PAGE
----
θ matches exactly a value of

${\theta}_{m}$, only one frequency is expected to be present in the output. It can then be assumed that if the value of the largest DFT bin is dominant, while the adjacent bins are small, then the signal angle is close to the main beam angle of that harmonic. Conversely, if the amplitudes of two adjacent bins are similar and also the largest measured, then the signal is approximately half way between the two main beams. The DoA can be estimated by looking at the average angle created by two beams, as weighted by the harmonic power level the array receives; estimation of the DoA can be expressed as:

where

${X}_{\alpha}$ and

${X}_{\alpha +1}$ are the two largest DFT bins that are adjacent to each other, and

${\theta}_{\alpha}$ and

${\theta}_{\alpha +1}$ are the main beam angles associated with the corresponding harmonics.

The steps required to perform DoA estimation using the proposed method can be summarised as follows:

Collect a fixed number of samples from each microphone in turn (this can be repeated multiple times, however it is often adequate to do this just once). The harmonic frequency can be calculated as the reciprocal of the time taken to sample the set of all sensors.

Perform a DFT on the fundamental and expected harmonics of the switching frequency.

Select the DFT bins with the two largest amplitudes and identify their main beam angles.

Calculate a DoA using Equation (

9)

For example, if an unknown signal source produces the frequency spectrum shown in

Figure 3 when sampled with a five-element array, then the power levels of harmonics 1 and 2 are taken as

${X}_{\alpha}$ and

${X}_{\alpha +1}$ respectively and angles

${\theta}_{\alpha}$ and

${\theta}_{\alpha +1}$ are found from Equation (

8) as

$23.{6}^{\circ}$ and

$53.{1}^{\circ}$. Using Equation (

9), the estimated signal DoA is

$44.{9}^{\circ}$.

#### 2.2.1. Error Reduction Technique

Figure 4 shows the amplitudes of each harmonic plotted against the associated main beam angles. The source in this example is located at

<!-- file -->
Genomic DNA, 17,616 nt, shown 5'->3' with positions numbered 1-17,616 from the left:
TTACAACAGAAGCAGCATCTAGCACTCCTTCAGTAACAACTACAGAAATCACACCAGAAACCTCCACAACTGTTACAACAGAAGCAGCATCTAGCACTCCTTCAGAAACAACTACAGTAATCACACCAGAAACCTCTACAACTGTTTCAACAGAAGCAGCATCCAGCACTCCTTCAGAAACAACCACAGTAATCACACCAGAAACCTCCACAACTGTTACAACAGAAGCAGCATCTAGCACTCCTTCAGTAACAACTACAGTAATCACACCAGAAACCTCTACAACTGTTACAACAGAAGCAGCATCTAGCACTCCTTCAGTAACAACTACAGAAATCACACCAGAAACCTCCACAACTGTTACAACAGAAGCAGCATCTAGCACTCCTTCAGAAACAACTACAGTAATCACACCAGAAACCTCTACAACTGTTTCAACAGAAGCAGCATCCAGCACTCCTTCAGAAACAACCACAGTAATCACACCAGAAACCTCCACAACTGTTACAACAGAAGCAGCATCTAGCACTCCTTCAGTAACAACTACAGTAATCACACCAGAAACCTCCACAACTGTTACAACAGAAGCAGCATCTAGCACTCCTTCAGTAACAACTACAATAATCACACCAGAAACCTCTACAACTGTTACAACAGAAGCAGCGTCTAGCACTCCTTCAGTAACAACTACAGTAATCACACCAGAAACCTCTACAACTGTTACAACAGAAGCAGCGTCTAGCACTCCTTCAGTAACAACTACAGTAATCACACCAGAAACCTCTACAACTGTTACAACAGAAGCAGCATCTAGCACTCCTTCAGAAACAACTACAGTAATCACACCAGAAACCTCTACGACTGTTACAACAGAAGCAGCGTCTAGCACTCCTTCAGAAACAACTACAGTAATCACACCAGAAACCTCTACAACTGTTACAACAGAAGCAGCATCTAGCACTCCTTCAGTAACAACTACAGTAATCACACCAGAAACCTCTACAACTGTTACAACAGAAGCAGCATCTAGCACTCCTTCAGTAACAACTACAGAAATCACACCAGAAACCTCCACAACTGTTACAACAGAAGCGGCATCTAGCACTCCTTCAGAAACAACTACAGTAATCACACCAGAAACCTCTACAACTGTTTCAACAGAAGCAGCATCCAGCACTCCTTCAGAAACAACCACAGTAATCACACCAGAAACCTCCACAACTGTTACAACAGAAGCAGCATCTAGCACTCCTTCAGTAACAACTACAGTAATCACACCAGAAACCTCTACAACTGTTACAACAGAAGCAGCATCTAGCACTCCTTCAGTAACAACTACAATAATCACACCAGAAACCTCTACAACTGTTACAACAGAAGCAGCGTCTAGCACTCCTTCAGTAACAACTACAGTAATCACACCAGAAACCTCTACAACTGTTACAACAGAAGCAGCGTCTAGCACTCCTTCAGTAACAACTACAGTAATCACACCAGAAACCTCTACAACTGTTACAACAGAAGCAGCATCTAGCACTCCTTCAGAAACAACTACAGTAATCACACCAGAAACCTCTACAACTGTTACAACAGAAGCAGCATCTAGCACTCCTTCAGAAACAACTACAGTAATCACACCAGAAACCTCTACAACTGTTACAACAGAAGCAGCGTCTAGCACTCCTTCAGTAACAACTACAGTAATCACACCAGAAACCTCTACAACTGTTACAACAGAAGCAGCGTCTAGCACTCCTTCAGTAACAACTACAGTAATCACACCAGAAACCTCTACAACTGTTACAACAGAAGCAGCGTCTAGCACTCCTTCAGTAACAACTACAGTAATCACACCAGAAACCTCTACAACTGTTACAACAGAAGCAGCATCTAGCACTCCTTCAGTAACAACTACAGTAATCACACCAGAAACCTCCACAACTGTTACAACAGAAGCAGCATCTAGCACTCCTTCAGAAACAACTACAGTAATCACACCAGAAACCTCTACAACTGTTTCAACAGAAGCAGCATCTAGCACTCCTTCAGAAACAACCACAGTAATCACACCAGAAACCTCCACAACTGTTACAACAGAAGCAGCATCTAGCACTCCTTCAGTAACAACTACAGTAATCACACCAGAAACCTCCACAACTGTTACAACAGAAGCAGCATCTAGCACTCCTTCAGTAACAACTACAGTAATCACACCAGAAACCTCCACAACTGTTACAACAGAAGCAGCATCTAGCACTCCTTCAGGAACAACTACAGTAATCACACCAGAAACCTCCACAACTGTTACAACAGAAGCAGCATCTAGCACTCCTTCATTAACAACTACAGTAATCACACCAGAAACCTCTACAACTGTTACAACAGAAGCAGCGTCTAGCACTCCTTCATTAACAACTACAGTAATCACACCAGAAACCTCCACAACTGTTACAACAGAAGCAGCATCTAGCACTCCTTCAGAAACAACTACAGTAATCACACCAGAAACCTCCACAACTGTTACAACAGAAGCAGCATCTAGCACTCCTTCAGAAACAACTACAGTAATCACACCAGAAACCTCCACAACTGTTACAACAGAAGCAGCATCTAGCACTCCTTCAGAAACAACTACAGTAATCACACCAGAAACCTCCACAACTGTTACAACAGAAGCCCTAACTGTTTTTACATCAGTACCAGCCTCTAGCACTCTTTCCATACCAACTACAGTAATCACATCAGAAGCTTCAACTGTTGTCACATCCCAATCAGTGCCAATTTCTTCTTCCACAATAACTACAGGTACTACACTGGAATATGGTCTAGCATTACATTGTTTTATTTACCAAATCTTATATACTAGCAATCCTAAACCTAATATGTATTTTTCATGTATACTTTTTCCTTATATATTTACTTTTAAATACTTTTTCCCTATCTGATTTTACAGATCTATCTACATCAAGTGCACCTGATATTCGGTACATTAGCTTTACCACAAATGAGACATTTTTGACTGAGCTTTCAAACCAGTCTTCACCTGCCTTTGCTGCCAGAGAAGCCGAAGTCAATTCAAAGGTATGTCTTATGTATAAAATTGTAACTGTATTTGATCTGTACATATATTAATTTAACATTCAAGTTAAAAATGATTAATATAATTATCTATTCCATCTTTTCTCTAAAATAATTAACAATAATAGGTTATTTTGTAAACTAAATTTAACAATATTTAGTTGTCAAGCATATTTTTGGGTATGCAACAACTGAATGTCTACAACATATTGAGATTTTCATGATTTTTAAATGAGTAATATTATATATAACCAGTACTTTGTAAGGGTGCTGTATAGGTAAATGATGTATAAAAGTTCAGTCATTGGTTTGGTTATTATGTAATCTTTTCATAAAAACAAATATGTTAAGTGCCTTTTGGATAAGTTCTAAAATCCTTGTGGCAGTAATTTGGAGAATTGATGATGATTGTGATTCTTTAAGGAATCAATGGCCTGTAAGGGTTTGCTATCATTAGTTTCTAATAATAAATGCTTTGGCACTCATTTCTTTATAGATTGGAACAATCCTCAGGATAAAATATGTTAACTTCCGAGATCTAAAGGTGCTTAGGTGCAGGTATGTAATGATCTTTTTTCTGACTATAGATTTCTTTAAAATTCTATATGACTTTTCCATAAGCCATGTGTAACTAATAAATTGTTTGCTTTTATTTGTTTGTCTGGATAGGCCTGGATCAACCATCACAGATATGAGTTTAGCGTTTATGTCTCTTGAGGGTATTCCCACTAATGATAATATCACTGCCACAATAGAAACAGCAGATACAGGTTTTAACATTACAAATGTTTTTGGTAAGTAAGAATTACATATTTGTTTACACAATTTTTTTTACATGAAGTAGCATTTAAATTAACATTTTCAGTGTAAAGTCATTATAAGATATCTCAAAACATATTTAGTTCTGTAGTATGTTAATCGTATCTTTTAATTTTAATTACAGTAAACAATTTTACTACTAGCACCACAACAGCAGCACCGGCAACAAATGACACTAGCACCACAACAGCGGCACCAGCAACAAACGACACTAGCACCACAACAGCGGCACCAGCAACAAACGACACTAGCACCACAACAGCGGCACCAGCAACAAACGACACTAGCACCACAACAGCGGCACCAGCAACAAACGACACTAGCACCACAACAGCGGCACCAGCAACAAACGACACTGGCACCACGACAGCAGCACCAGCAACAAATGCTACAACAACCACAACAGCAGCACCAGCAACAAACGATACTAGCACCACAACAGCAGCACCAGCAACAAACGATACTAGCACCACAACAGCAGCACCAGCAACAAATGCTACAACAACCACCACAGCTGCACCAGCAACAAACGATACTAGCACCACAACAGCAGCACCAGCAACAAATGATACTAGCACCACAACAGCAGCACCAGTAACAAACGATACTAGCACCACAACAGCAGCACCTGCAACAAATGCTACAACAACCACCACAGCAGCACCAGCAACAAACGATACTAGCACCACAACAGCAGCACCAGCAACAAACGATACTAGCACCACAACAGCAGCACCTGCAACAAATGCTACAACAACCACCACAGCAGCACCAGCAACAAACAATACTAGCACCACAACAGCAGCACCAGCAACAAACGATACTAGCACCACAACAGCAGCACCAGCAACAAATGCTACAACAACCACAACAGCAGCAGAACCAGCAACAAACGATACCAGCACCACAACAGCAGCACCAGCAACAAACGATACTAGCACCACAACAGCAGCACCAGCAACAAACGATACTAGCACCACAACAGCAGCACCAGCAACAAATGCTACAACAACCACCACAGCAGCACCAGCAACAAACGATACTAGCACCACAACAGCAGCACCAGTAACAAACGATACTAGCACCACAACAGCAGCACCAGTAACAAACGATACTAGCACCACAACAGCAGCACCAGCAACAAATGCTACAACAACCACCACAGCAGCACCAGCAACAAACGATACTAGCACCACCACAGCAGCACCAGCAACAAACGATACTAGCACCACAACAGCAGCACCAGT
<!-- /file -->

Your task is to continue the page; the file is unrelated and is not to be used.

$25.{0}^{\circ}$ and the solid lines indicate the result for (

$N=5$). In this situation, the choices of

${X}_{\alpha}$ and

${X}_{\alpha +1}$ are not clear. Harmonic 1 (

$m=1$) is the dominant frequency, but the two adjacent harmonics (

$m=0$,

$m=2$) are very similar in amplitude; both make possible candidates for the selection of

${X}_{\alpha}$ or

${X}_{\alpha +1}$. Using the method described, harmonics 0 and 1 will produce an estimation of

$22.{0}^{\circ}$ whereas using harmonics 1 and 2 will produce an estimation of

$25.{0}^{\circ}$. Clearly, harmonic 2 is the correct value to use, however determining which of the two small harmonics can be challenging especially in the presence of noise. It can be concluded following this argument that the worst error case occurs when the incident angle of the signal is close to one of the harmonics’ main beam angles.

This issue can be mitigated by processing the sampled data in a different way. If a number of samples has been taken from each element in turn but not repeated, it is possible to remove the samples recorded by the outer elements so that data from an

$N-2$ element array is obtained. This produces a different frequency spectrum due of the effect of removing elements, the modulation frequency becomes higher and the resultant harmonic beam directions change according to Equation (

8). By selecting the number of elements used, errors caused by estimating the source direction using harmonic amplitudes close to the null regions can be avoided. Using the data provided, if harmonics 0 and 1 are taken as

${X}_{\alpha}$ and

${X}_{\alpha +1}$ in the three-element case then the method produces an estimation of

$24.{6}^{\circ}$.